And since every question I put to Milford about how she understood Millay was answered with some plainspoken but polite variant of "Figure it out for yourself," I will. What most struck me about Milford's Millay was not the sad tag end of her life, which was marked by ill health and addiction, but its first 40 years, when the defining factor was talent—and the way it flowed from an amazing matrilineage. When Edna St. Vincent Millay (whose middle name came from the New York hospital where an uncle's life had been saved) made her triumphal entrance onto the literary scene in 1912, she seemed to have come out of nowhere. She had submitted a poem called "Renascence" to a national contest that promised publication in a book called The Lyric Year to the best 100 entries. It was a time when poetry still had a wide audience, when such contests had the career-making potential we now associate with the Grammys.

As soon as The Lyric Year was published, the powers that be in poetry took astonished notice of Millay, proclaiming "Renascence" "one of the freshest and most original things in modern poetry." When E. Vincent Millay, originally thought by the judges to be a man, turned out to be a 20-year-old girl, without formal education beyond high school, from a poor family in Maine, she became a cause célèbre. That she was tiny (5 feet, one inch, weighing less than one hundred pounds), red-headed, and looked about 12 added to her aura of unaccountable genius. Louis Untermeyer, smitten by the beauty of her person as well as her poetry, said, "There was no other voice like hers in America. It was the sound of the ax on fresh wood." Mentors came out of the woodwork, tendering offers, which were accepted, to send Millay to college.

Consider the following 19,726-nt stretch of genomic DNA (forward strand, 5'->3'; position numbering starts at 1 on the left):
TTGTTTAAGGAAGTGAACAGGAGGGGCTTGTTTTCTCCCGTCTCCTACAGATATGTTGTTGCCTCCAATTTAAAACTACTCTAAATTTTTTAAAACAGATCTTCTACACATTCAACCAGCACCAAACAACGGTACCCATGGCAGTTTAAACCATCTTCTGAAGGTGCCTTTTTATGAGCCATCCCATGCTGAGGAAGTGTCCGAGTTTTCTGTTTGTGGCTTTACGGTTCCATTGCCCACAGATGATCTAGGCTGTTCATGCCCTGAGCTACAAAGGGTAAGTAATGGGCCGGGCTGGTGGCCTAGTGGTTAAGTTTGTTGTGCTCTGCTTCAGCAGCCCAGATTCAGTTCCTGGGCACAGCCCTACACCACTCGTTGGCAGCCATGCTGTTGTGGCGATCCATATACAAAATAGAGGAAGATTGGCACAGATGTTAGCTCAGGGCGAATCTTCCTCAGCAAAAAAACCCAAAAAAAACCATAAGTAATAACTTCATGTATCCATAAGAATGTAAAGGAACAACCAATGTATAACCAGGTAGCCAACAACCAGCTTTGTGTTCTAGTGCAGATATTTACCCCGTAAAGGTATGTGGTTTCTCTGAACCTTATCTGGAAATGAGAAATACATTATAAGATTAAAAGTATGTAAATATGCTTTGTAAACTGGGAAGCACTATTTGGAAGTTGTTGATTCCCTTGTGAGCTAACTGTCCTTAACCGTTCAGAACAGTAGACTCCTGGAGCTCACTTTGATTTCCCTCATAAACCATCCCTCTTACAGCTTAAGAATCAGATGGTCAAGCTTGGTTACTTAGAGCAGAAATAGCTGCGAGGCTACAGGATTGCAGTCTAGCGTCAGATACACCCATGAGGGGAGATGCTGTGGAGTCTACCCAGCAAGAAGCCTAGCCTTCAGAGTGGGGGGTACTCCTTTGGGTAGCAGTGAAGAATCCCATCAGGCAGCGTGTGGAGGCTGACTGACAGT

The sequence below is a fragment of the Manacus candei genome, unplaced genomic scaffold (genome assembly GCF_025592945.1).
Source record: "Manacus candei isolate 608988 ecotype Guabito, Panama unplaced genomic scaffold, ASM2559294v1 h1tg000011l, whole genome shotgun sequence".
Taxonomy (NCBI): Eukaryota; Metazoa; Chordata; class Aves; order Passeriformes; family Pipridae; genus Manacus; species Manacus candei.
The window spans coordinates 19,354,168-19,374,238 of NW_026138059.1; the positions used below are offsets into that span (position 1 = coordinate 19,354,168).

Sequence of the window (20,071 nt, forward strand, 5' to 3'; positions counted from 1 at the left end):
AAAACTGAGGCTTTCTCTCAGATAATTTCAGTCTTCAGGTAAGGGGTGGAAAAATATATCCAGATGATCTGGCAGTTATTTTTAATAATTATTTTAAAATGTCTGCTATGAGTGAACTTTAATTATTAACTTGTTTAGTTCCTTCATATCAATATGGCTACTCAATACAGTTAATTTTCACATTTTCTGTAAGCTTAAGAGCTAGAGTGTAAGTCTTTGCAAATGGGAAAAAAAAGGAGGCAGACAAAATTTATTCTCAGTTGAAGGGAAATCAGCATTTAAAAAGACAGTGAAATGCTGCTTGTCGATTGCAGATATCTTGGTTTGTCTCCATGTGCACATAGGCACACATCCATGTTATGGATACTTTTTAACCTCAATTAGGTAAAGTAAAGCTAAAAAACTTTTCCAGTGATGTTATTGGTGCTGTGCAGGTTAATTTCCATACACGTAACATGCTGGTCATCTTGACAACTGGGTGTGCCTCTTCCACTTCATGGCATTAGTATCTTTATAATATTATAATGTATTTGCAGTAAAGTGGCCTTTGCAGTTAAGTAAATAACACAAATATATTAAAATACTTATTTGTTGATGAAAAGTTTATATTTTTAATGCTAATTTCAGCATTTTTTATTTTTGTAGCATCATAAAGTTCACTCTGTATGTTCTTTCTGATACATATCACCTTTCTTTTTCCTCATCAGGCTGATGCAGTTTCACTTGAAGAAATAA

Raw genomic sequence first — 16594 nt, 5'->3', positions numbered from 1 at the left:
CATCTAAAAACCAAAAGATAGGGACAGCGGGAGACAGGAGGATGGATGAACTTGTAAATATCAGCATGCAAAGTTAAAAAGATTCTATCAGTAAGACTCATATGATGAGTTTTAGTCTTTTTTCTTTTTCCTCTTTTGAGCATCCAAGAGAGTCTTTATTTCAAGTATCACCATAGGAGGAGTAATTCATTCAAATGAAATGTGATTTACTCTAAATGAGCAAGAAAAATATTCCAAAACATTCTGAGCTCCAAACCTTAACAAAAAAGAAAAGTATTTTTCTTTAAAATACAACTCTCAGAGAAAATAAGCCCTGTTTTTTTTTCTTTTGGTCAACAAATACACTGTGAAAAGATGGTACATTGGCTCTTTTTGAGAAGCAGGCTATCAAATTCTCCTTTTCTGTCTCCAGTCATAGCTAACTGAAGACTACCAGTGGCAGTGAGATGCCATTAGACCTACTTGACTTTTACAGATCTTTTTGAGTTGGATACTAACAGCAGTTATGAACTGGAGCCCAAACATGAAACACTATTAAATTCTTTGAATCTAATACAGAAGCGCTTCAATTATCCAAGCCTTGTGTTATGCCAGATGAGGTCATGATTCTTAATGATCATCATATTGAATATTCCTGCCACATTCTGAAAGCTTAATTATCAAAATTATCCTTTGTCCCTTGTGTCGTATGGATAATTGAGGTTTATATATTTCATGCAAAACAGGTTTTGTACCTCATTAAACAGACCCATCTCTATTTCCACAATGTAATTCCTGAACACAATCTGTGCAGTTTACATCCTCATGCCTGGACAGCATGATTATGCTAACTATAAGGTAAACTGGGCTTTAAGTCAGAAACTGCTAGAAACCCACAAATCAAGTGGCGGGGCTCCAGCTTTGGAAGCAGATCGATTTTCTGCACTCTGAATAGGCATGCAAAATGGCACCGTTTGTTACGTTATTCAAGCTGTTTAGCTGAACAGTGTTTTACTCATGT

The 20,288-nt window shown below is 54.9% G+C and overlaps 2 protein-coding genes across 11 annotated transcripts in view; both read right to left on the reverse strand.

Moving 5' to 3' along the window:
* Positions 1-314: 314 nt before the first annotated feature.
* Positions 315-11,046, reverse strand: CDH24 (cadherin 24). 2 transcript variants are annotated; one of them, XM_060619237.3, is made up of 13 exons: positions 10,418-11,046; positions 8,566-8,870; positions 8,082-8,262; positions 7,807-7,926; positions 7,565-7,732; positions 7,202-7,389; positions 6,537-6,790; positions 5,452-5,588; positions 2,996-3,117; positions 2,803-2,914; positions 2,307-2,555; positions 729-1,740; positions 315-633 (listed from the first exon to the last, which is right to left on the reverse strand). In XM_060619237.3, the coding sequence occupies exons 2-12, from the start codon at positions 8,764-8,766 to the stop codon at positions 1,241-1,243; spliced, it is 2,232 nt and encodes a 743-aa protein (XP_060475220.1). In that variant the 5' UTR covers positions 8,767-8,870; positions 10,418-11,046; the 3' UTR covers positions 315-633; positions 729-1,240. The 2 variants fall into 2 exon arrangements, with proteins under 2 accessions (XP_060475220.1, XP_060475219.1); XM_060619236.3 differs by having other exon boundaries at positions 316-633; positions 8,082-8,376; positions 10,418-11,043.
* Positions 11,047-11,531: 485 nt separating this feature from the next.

As soon as she graduated from Vassar, having already published a volume of poetry that caused one critic to compare her to St. Theresa of the Illuminations, she headed for Greenwich Village, embraced its Bohemian freedoms, and published a second volume that shred her ill-fitting mantle of innocence forever. The poems in First Fig (1918) were sexy, saucy, and fun-a siren call from an unrepentant seducer of men and women. Overnight, Edna St. Vincent Millay became, as Milford phrases it, "the herald of the New Woman." Herald is the key word. She was not echoing the rallying cries of the Roaring Twenties to come. She was issuing them. There was no U.S. precedent for this flaunting of sexual convention, for the risks she was taking in both her life and her poetry. After she lost her virginity to playwright and leftist journalist Floyd Dell, she stroked his silky hair and told him matter-of-factly, "I shall have many lovers." The poetic version of this notice was: